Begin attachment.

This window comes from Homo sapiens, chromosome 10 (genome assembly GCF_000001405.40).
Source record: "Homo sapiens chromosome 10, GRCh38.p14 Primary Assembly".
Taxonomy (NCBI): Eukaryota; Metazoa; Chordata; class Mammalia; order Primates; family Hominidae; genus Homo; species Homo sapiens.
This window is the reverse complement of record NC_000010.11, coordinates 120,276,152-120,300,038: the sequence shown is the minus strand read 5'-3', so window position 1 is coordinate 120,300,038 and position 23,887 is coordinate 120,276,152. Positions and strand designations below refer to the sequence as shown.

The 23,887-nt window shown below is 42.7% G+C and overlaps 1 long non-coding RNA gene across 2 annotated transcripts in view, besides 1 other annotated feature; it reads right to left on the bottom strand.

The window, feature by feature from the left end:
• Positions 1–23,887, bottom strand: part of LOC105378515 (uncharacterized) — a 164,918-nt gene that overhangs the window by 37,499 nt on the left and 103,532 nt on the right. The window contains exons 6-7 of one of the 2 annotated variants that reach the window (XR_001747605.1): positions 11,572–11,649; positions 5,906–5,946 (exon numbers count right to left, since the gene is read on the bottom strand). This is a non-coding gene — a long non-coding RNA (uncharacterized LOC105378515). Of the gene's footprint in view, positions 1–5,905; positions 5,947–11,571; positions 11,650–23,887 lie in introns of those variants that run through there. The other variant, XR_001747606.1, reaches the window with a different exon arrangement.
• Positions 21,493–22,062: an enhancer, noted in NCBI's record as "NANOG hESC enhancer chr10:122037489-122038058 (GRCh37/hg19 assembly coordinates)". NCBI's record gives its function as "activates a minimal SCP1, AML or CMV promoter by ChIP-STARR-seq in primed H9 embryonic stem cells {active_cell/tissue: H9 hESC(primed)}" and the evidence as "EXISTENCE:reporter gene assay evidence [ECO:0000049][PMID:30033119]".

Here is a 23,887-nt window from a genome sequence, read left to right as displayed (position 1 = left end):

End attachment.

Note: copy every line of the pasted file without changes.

This window comes from Homo sapiens, chromosome 10 (genome assembly GCF_000001405.40).
Source record: "Homo sapiens chromosome 10, GRCh38.p14 Primary Assembly".
Taxonomy (NCBI): Eukaryota; Metazoa; Chordata; class Mammalia; order Primates; family Hominidae; genus Homo; species Homo sapiens.
This window is the reverse complement of record NC_000010.11, coordinates 120,276,152-120,300,038: the sequence shown is the minus strand read 5'-3', so window position 1 is coordinate 120,300,038 and position 23,887 is coordinate 120,276,152. Positions and strand designations below refer to the sequence as shown.

The 23,887-nt window shown below is 42.7% G+C and overlaps 1 long non-coding RNA gene across 2 annotated transcripts in view, besides 1 other annotated feature; it reads right to left on the bottom strand.

The window, feature by feature from the left end:
• Positions 1–23,887, bottom strand: part of LOC105378515 (uncharacterized) — a 164,918-nt gene that overhangs the window by 37,499 nt on the left and 103,532 nt on the right. The window contains exons 6-7 of one of the 2 annotated variants that reach the window (XR_001747605.1): positions 11,572–11,649; positions 5,906–5,946 (exon numbers count right to left, since the gene is read on the bottom strand). This is a non-coding gene — a long non-coding RNA (uncharacterized LOC105378515). Of the gene's footprint in view, positions 1–5,905; positions 5,947–11,571; positions 11,650–23,887 lie in introns of those variants that run through there. The other variant, XR_001747606.1, reaches the window with a different exon arrangement.
• Positions 21,493–22,062: an enhancer, noted in NCBI's record as "NANOG hESC enhancer chr10:122037489-122038058 (GRCh37/hg19 assembly coordinates)". NCBI's record gives its function as "activates a minimal SCP1, AML or CMV promoter by ChIP-STARR-seq in primed H9 embryonic stem cells {active_cell/tissue: H9 hESC(primed)}" and the evidence as "EXISTENCE:reporter gene assay evidence [ECO:0000049][PMID:30033119]".

Here is a 23,887-nt window from a genome sequence, read left to right as displayed (position 1 = left end):